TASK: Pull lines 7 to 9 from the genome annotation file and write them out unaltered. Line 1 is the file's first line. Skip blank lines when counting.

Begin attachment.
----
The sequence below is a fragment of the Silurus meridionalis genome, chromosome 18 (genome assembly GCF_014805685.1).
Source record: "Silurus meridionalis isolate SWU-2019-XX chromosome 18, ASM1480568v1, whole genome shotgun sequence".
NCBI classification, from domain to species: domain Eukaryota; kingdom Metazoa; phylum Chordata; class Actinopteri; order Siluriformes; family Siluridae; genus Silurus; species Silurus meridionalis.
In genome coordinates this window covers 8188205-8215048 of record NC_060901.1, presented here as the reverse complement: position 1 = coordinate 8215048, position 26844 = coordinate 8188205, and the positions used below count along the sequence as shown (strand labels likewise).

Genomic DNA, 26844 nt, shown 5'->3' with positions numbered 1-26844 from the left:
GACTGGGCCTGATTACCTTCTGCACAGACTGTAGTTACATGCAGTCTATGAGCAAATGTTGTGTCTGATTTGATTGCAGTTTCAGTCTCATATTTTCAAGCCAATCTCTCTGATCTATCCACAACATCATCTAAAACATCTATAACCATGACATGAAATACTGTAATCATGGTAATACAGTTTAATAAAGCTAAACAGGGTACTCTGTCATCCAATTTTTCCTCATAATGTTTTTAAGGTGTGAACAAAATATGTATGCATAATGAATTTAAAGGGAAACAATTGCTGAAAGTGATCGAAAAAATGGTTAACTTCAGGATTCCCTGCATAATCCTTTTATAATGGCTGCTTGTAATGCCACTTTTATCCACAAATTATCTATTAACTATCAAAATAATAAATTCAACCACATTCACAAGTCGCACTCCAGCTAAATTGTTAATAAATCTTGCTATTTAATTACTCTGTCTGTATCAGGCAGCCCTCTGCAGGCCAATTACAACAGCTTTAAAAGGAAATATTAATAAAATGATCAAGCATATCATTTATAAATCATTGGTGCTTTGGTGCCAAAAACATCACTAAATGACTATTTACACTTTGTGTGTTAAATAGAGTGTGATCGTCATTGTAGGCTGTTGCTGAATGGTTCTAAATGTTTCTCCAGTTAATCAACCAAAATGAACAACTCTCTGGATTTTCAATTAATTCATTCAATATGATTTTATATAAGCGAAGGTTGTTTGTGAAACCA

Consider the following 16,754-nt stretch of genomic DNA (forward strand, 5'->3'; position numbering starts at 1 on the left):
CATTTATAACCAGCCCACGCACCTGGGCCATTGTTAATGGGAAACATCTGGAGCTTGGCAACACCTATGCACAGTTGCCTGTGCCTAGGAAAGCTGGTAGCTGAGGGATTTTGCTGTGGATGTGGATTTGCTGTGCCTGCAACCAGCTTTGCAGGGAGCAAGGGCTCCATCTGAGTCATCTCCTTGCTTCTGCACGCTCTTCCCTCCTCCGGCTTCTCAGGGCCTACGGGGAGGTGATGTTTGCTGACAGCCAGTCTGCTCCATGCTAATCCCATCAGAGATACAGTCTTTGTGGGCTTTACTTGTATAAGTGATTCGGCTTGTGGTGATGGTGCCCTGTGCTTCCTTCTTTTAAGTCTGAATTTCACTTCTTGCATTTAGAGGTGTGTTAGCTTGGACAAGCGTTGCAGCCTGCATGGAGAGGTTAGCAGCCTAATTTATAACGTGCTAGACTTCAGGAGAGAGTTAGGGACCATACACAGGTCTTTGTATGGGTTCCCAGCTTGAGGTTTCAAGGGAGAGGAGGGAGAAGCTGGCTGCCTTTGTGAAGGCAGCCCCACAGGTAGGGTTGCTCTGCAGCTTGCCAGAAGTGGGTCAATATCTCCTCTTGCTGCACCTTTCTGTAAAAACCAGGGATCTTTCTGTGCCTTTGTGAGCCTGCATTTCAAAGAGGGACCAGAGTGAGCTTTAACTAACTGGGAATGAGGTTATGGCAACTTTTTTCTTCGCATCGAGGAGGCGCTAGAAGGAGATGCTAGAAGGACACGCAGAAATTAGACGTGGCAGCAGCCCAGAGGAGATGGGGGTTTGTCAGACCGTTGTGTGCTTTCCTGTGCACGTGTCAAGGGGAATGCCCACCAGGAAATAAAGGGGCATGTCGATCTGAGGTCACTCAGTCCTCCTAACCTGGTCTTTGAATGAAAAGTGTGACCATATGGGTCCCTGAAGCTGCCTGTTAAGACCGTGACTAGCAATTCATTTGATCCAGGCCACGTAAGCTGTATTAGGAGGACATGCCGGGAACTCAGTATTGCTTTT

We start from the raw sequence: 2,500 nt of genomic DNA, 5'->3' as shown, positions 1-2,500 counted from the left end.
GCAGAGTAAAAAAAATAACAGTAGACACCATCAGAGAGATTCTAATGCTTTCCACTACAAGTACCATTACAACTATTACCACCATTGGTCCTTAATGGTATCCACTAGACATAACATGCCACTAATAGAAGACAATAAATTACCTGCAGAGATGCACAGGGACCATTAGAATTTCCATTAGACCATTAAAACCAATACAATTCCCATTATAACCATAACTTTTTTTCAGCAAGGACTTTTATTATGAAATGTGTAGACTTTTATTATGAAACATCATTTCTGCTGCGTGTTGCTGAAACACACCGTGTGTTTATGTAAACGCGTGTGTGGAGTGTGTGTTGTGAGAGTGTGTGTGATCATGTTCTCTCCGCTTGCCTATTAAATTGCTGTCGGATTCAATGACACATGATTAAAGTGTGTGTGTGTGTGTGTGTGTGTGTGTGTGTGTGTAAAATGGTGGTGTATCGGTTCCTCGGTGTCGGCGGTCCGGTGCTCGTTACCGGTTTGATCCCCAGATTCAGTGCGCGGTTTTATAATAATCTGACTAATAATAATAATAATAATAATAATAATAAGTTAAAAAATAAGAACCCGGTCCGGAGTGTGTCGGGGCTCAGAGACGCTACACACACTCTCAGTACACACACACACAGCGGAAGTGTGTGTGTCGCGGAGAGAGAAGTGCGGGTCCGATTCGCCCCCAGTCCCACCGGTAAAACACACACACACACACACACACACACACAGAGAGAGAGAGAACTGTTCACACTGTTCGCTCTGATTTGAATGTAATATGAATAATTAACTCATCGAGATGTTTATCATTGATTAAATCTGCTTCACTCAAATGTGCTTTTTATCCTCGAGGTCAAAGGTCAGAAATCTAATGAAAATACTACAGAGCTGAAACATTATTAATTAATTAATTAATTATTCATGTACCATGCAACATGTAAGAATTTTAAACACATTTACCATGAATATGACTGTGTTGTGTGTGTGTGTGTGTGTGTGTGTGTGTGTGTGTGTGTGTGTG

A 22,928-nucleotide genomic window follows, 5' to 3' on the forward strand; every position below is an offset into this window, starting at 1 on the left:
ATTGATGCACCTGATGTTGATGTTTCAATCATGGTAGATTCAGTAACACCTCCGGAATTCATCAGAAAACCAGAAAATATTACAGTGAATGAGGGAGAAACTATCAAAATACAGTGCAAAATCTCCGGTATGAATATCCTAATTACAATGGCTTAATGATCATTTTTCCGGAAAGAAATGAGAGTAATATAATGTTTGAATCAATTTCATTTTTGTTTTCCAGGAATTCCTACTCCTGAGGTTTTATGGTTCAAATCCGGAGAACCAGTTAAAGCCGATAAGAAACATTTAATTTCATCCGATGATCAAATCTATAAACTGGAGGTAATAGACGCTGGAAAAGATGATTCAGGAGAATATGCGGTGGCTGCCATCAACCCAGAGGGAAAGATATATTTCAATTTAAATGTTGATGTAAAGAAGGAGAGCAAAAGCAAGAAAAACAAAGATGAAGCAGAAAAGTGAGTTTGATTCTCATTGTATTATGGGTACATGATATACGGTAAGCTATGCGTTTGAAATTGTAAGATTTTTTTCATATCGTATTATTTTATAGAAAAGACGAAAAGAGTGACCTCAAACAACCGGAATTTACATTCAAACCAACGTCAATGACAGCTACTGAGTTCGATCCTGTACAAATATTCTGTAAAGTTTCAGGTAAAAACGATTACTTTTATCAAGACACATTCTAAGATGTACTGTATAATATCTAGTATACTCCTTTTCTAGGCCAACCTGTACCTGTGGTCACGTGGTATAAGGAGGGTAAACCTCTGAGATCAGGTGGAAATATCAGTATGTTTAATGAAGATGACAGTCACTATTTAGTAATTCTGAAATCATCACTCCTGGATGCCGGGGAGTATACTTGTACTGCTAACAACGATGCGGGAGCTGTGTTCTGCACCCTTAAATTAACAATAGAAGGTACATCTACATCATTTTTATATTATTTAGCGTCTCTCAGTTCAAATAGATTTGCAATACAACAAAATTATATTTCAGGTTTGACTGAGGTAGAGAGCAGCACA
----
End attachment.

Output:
Consider the following 16,754-nt stretch of genomic DNA (forward strand, 5'->3'; position numbering starts at 1 on the left):
CATTTATAACCAGCCCACGCACCTGGGCCATTGTTAATGGGAAACATCTGGAGCTTGGCAACACCTATGCACAGTTGCCTGTGCCTAGGAAAGCTGGTAGCTGAGGGATTTTGCTGTGGATGTGGATTTGCTGTGCCTGCAACCAGCTTTGCAGGGAGCAAGGGCTCCATCTGAGTCATCTCCTTGCTTCTGCACGCTCTTCCCTCCTCCGGCTTCTCAGGGCCTACGGGGAGGTGATGTTTGCTGACAGCCAGTCTGCTCCATGCTAATCCCATCAGAGATACAGTCTTTGTGGGCTTTACTTGTATAAGTGATTCGGCTTGTGGTGATGGTGCCCTGTGCTTCCTTCTTTTAAGTCTGAATTTCACTTCTTGCATTTAGAGGTGTGTTAGCTTGGACAAGCGTTGCAGCCTGCATGGAGAGGTTAGCAGCCTAATTTATAACGTGCTAGACTTCAGGAGAGAGTTAGGGACCATACACAGGTCTTTGTATGGGTTCCCAGCTTGAGGTTTCAAGGGAGAGGAGGGAGAAGCTGGCTGCCTTTGTGAAGGCAGCCCCACAGGTAGGGTTGCTCTGCAGCTTGCCAGAAGTGGGTCAATATCTCCTCTTGCTGCACCTTTCTGTAAAAACCAGGGATCTTTCTGTGCCTTTGTGAGCCTGCATTTCAAAGAGGGACCAGAGTGAGCTTTAACTAACTGGGAATGAGGTTATGGCAACTTTTTTCTTCGCATCGAGGAGGCGCTAGAAGGAGATGCTAGAAGGACACGCAGAAATTAGACGTGGCAGCAGCCCAGAGGAGATGGGGGTTTGTCAGACCGTTGTGTGCTTTCCTGTGCACGTGTCAAGGGGAATGCCCACCAGGAAATAAAGGGGCATGTCGATCTGAGGTCACTCAGTCCTCCTAACCTGGTCTTTGAATGAAAAGTGTGACCATATGGGTCCCTGAAGCTGCCTGTTAAGACCGTGACTAGCAATTCATTTGATCCAGGCCACGTAAGCTGTATTAGGAGGACATGCCGGGAACTCAGTATTGCTTTT

We start from the raw sequence: 2,500 nt of genomic DNA, 5'->3' as shown, positions 1-2,500 counted from the left end.